By the way, it’s not the movie that matters for Reverie, it’s the quality of the picture.
For those who know me, they know that I am a beginner photographer equipped with a Nikon D50 DSLR and have bought a Sigma 18-200mm DC OS lens back in February when I visited Singapore.
Since I usually take casual photographs I have never really paid that much attention to people in my photos. My subjects are usually buildings, landscape and views that I find interesting.
Earlier this month I offered to take pictures at my niece’s wedding, and also last weekend at a friend’s engagement ceremony. I was too busy to notice that aberration has occurred to my photographs for both occasions!!!
Here are the 100% crops for both occasions. Directly converted to JPG from Nikon Capture NX without any other processing.
Do you see the almost purple glow at the border between the subject and the background? I have yet to understand this phenomenon but this must have something to do with my lens or the technique I am shooting the pictures. It became a lot worst when there is high contrast between the subject and the background as you can see in the first sample above.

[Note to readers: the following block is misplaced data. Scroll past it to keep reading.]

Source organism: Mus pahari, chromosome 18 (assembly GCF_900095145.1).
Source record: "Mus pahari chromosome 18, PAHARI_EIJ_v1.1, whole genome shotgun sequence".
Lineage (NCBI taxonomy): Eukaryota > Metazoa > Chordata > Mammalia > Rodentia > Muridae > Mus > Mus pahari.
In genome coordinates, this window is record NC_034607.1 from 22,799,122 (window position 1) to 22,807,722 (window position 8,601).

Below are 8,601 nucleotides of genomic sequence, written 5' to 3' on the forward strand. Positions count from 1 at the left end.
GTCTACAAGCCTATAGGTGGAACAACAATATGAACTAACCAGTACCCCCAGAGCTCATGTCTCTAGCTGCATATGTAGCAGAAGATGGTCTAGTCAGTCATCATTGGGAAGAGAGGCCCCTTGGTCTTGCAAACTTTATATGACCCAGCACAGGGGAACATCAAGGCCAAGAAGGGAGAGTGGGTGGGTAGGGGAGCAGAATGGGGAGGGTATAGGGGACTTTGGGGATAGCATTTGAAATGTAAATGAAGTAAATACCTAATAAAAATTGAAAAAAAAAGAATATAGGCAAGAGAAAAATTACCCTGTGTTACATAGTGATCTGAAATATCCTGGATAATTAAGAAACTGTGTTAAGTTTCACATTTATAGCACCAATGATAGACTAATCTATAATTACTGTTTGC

Right now I am totally disappointed. Any photography expert or enthusiasts reading? Opinions are mostly welcome!
Do you photograph? I have owned a Nikon D50 DSLR for about a year now, and also a Sony T30 for casual shots. It is indeed an expensive hobby as many people would put it once they see my camera. But this hobby can be converted to a source of income, and that is what I like about it. I haven’t reach that level yet though.
The Sony T30 is classified as a prosumer or a point and click camera, while the Nikon D50 is a DSLR. Nikon D50 is the most affordable DSLR at the moment I bought it, but even now that D40 and D40x has been released I was thankful that I got my D50 on time before it was taken off production. The D40 models are not preferable in the sense that it does not have a built in auto-focus motor and if you use lenses that don’t have built in auto-focus motor you’ll have to manually focus each time. One great example of such lens is the AF Nikkor 50mm f/1.8D.
Even though the Sony T30 have more megapixel (7.2 to be exact), shots from the Nikon D50 (6 megapixel) seems to be much much better. This is actually very normal as there is a huge difference in the size of sensor and lens between those two. And with a DSLR you can tweak the settings any way you like which can result in a very good result, or an ugly one 😉 Trust me, when you have been learning and shooting with a DSLR you can feel the freedom and satisfaction after you process the results in your favorite “darkroom” software.